Monday, May 6, 2013

Nitrogen as an Alternative for Helium as a Carrier Gas for 5975-SMB GC-MS with Cold EI




Aviv Amirav, Professor of Chemistry at Tel Aviv University and Director – Aviv Analytical 

Introduction

Recently the subject of helium shortage and the possible use of hydrogen or nitrogen as alternative carrier gases in GC-MS became a hot topic in various forums, blogs and GC-MS vendor seminars. We published our opinion on this topic in another post called "Helium Shortage and Hydrogen as a Carrier Gas for GC-MS" a few months ago.
       
In short, we believe that the helium shortage problem is not a long lasting one as alternative natural gas wells are being found and they are likely to contain helium due to long time radioactivity in deep gas wells, albeit the helium price might increase. Due to the advantages of using Helium our advice is to continue and use it as the carrier gas for GC-MS while purchasing additional cylinders "just in case" a temporal shortage will occur.
If and when the helium supply is disrupted, hydrogen or nitrogen can serve as natural alternative carrier gases, but they do come with their own set of problems. Hydrogen is a reactive gas and it degrades certain compounds without a simple indication to what these compounds could be. Note that this hydrogen related reactivity is mostly indirect, via the promotion of surface activity at the liner, column and standard EI ion source metallic surfaces. For further explanations please read the above linked blog post. Hydrogen also somewhat reduces the sensitivity. While nitrogen is inert, its main downside is that it significantly reduces the GC-MS sensitivity. 

This post presents a viable approach to avoid the Helium shortage problems through using the 5975-SMB GC-MS with Cold EI while eliminating any sample degradation issue and providing similar or almost similar sensitivity as with helium. 

Keep reading to find out how the 5975-SMB GC-MS with Cold EI enables helium-free unperturbed operation with nitrogen as its column carrier gas and hydrogen as the Cold EI make up gas.  
         
The optimal gases for the operation of 5975-SMB GC-MS with Cold EI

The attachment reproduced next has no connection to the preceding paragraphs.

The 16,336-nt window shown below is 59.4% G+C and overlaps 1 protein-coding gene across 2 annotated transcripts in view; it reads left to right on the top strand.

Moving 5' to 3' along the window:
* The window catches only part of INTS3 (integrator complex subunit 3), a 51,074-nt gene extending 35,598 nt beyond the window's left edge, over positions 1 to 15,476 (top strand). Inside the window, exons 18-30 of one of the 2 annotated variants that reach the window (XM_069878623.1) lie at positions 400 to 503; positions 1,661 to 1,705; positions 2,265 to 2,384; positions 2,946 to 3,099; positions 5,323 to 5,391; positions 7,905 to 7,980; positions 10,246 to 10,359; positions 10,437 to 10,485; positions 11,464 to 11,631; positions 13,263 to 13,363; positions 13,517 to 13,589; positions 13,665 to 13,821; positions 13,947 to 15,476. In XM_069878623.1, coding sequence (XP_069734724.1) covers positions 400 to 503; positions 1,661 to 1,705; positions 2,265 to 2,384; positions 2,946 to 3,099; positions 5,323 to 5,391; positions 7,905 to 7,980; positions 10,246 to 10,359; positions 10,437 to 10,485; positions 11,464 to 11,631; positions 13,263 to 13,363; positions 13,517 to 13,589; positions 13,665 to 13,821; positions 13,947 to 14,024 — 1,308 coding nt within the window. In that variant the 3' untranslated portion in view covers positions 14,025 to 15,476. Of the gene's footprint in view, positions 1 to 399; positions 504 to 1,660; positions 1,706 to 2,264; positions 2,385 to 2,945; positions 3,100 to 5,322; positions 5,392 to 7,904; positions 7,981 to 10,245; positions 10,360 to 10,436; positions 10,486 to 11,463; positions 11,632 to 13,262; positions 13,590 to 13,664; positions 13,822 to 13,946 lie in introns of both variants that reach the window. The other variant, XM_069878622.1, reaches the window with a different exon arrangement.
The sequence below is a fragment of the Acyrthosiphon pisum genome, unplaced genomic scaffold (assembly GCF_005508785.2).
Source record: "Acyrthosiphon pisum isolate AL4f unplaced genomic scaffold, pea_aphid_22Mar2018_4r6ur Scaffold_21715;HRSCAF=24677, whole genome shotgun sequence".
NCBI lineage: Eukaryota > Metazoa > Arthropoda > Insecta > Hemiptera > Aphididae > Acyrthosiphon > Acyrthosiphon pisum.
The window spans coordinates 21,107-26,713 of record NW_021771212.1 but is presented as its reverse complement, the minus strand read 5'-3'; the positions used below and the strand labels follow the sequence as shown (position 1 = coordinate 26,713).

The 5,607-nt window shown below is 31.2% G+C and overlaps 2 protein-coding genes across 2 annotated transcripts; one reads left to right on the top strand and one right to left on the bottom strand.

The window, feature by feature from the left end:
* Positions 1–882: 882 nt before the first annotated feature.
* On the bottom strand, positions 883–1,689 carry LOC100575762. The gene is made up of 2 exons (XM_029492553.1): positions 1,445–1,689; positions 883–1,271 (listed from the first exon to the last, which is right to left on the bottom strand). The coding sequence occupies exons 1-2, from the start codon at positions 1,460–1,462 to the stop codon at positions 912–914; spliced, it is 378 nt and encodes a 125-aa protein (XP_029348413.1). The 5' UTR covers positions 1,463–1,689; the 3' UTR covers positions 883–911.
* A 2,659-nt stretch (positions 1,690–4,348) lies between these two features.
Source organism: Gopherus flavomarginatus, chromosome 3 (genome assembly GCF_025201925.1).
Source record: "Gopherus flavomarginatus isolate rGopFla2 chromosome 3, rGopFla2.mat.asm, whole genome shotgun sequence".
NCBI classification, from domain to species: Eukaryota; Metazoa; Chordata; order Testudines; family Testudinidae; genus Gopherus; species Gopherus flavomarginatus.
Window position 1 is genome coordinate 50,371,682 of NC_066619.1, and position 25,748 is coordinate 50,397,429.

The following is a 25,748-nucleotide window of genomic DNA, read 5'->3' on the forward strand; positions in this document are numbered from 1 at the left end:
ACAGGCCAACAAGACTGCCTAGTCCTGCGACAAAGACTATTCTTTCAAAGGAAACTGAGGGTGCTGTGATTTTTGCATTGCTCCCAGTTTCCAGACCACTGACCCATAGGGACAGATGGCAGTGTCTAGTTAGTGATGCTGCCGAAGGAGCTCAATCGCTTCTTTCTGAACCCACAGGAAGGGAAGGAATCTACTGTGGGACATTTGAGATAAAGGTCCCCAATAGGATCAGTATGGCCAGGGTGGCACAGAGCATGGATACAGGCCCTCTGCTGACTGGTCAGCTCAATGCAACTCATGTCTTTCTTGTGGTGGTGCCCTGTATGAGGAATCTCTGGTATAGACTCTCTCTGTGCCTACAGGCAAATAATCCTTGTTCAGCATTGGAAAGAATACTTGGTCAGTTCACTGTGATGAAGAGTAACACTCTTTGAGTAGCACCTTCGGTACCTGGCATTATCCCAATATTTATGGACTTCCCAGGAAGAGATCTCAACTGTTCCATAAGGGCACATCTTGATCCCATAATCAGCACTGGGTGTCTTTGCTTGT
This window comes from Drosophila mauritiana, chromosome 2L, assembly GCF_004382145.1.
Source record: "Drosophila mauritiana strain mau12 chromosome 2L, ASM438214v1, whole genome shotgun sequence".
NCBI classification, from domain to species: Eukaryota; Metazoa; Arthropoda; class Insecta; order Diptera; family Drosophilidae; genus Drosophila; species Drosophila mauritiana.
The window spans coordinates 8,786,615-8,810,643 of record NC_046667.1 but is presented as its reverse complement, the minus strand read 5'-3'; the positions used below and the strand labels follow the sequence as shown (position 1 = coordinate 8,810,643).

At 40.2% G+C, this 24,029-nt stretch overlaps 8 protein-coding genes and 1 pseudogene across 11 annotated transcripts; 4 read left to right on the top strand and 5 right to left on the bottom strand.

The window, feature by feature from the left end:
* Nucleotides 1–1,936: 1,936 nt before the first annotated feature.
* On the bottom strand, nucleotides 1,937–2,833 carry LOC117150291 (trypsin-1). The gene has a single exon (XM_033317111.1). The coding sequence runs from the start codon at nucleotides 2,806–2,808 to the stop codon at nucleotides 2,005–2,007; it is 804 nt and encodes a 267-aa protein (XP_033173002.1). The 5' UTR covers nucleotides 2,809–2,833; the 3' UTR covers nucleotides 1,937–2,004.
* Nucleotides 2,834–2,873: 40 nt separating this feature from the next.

Clearly Helium is the ideal gas for the operation of standard GC-MS and similarly GC-MS with Cold EI. Helium is perfectly inert, enables faster GC separation (compared with N2) and provides the best sensitivity due to its minimal ionization cross section hence lowest intra-ion source space charge. However, the main question addressed in this blog post is what is/are the optimal gases for the operation of GC-MS with Cold EI in case of helium shortage. The Aviv Analytical 5975-SMB GC-MS with Cold EI is operated with helium as the column carrier gas at any flow rate, up to 60 ml/min and helium make up gas that is added in front of the supersonic nozzle to combine with the column carrier gas for a typical total (column + plus make up) gas flow rate of 65 ml/min. GC-MS with Cold EI requires a light carrier gas for both effective jet separation and sample acceleration for the filtration of vacuum background. However, while hydrogen can be used instead of helium for the analysis of hydrocarbons, its reactivity precludes its use for most other types of analysis and thus, for most analysis, nitrogen must be used as the column carrier gas. We tested the operation of the 5975-SMB with nitrogen with 1 ml/min column flow rate and 4 ml/min make up gas. Since nitrogen is heavier than Helium, 5 ml/min nozzle flow rate was sufficient for obtaining good vibrational cooling and Cold EI mass spectra. However, the sensitivity and signal dropped by a factor of 30 which meant that while nitrogen could be used for Cold EI for many applications the signal loss was undesirable and/or unacceptable. Thus, the best idea that we conceived was to use nitrogen as the column carrier gas and hydrogen as the supersonic nozzle make up gas. Consequently, a nitrogen gas line was connected as usual to the GC instead of helium while a hydrogen gas line was separately connected to the Aviv Analytical make up gas supply that has its own electronic flow controller (Alicat). From pure gas dynamic consideration we note that 8% N2 in H2 has the same average mass 4.0 of helium. Furthermore, being diatomic molecules, and with higher polarisability than helium, the cooling efficiency of such gas mixture is expected to be much better than of helium thus less N2/H2 gas mixture flow rate is needed for effective cooling in Cold EI. After a few experiments and ion source tuning optimization with PFTBA we converged on the addition of 15 ml/min hydrogen to 1 ml/min nitrogen column flow rate. Cold EI ion source tuning with this gas mixture was simple and in comparison with helium it required more negative focus Lens 2 voltage (-30V) and more importantly the nozzle-skimmer distance had to be increased from 7 mm to about 11-12 mm. We found that hydrogen induced emission current reduction, and at our standard filament operation power (what we normally use with helium) it resulted in x4 lower emission current. This effect is likely due to hydrogen related increase in the tungsten filament work function (Nitrogen itself did not affect the emission). Thus, in order to maintain the same emission current at the same filament heating power we moved the transfer line back from the skimmer by about 4-5 mm and observed that when the ionization gauge reading was 8x10-6 mBar as with helium operation (Agilent performance Turbo with 250 L/S pumping speed) the emission current was similar and practically little or unaffected by the hydrogen make up gas. Consequently, we performed a comparative analysis of our test mixture with He versus N2/H2 using the experimental conditions as below.